WASHINGTON (AP) - The Obama administration called on Congress Wednesday to assist farmers suffering from the worst drought in 25 years. Agriculture Secretary Tom Vilsack said three-fifths of the U.S. land mass and much of the country's corn and soybean crops have been affected by the lack of rain.
Vilsack met with President Barack Obama Wednesday to discuss a response to the disaster. Vilsack said farmers need Congress to pass a five-year $500 billion farm and nutrition bill that is awaiting action in the House of Representatives or at least approve additional disaster programs or provide more flexibility in the availability of credit.
The administration has declared drought disasters in one third of the counties in the country, making them eligible for assistance such as low interest loans.
Vilsack cautioned consumers about potential price gouging in the short-term, saying any increase in retail costs would likely come late this year and next year. In fact, he said, the price of beef, chicken and poultry could well go down in the short term as producers reduce their stocks in
the face of higher feed costs. Vilsack also said that despite the drought, corn crops are on track to having the
''If in fact people are beginning see food price increases now, it is not in any way shape or form related to the drought and we should be very careful to keep an eye on that to make sure that people don not take advantage of a very difficult and painful situation,'' Vilsack said.
The farm bill passed the Senate and cleared the House Agriculture Committee on a bipartisan vote. House Speaker John Boehner has not scheduled a vote on the legislation, but lawmakers representing rural regions were pressing him to accelerate action on the bill. Reps. Kristi Noem, R-S.D., and Peter Welch, D-Vt., were collecting signatures from their colleagues urging passage before the August congressional recess.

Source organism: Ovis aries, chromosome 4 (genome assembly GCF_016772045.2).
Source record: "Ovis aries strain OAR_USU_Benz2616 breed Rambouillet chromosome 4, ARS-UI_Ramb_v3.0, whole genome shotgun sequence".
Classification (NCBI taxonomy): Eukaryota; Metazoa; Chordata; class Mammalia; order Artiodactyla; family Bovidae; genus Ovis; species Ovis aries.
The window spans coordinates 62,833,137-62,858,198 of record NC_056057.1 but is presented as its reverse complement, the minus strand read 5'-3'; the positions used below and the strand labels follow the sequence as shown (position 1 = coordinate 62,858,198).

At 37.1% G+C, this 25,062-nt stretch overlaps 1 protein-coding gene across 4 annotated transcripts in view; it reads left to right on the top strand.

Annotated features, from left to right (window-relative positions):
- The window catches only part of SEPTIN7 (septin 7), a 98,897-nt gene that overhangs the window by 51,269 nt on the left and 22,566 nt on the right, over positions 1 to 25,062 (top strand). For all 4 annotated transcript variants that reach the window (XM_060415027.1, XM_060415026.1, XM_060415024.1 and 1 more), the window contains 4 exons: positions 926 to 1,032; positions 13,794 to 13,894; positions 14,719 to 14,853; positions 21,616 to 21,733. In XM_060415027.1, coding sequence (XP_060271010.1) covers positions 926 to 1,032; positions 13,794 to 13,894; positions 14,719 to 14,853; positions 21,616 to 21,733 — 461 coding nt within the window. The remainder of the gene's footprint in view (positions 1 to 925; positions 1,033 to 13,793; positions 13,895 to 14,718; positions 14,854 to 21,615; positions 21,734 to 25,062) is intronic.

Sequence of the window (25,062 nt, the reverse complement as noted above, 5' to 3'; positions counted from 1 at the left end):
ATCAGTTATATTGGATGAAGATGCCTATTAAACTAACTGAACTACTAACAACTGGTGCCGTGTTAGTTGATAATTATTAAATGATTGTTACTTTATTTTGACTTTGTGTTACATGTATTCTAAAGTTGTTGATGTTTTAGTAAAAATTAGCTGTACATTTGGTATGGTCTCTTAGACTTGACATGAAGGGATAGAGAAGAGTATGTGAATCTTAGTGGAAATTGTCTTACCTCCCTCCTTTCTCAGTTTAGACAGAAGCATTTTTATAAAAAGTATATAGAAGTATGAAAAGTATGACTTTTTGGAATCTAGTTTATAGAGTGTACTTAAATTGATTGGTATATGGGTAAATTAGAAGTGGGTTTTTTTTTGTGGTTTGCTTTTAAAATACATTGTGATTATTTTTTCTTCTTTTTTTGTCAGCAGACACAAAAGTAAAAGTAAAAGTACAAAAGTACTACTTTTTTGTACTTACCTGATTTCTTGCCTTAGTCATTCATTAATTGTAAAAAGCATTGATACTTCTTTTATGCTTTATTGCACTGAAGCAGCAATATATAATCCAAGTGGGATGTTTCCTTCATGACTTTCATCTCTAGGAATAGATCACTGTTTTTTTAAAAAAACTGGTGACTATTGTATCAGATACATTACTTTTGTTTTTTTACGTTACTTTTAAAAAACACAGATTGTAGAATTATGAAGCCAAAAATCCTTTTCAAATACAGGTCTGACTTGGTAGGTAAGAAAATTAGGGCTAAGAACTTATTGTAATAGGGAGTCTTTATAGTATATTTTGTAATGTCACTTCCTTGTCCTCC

Asked about the role of prayer in addressing the drought, Vilsack said ''If I had a rain prayer or rain dance I could do, I would do it.''
Brookings - The latest U.S. Drought Monitor now indicates abnormally dry to severe drought spanning across South Dakota. The entire state is depicted in D0 to D3 status on the map, which can be viewed at http://droughtmonitor.unl.edu.
"On a Corn Belt basis, this is the most widespread drought since 1988," said Dennis Todey, South Dakota State Climatologist.
Above average temperatures increase water demand by crops and vegetation, in an already water-limited environment.
Seventy-seven percent of South Dakota is now considered to be in moderate to severe drought, according to the U.S. Drought Monitor. "This reflects a thirty percent increase in the area experiencing a significant level of drought impacts," said Laura Edwards, Extension Climate Field Specialist. Almost twenty percent of the state is in severe drought, or D3, on the July 10 map. This is the most state coverage at this level of drought since July 2007.
"Nearly all stations in the state have set records for average temperatures since March 1 and since the beginning of the calendar year adding to the drying out of locations," said Todey. In combination with the extended period of above average temperatures during the growing season, precipitation has been well below average for the last 60 days. Some climate observing locations in the southern counties have experienced dry periods that rank in the top ten driest combined May and June on record. The State Climate Office's observation network has confirmed the dry and hot climate of late, as temperatures soared over 100 across the south.
"A report of 112 degrees in Hoover, S.D., in June was the highest temperature statewide since July 2007," said Edwards.
Most climate locations have measured around 50% of average rainfall over the last two months.
Hay production is suffering, reported to be as low as one-third to one-half of average in some drier areas. Row crops, particularly in the southeast, are continuing to show signs of water stress. In corn growing areas, tasseling is occurring. This period is a critical time for rainfall, which is necessary to maintain effective pollination and plant health.
In the western watersheds, water restrictions are being implemented to conserve water for domestic users. Low levels in stock ponds have led to concerns of water quality for cattle.
Edwards and Todey are monitoring drought conditions statewide.
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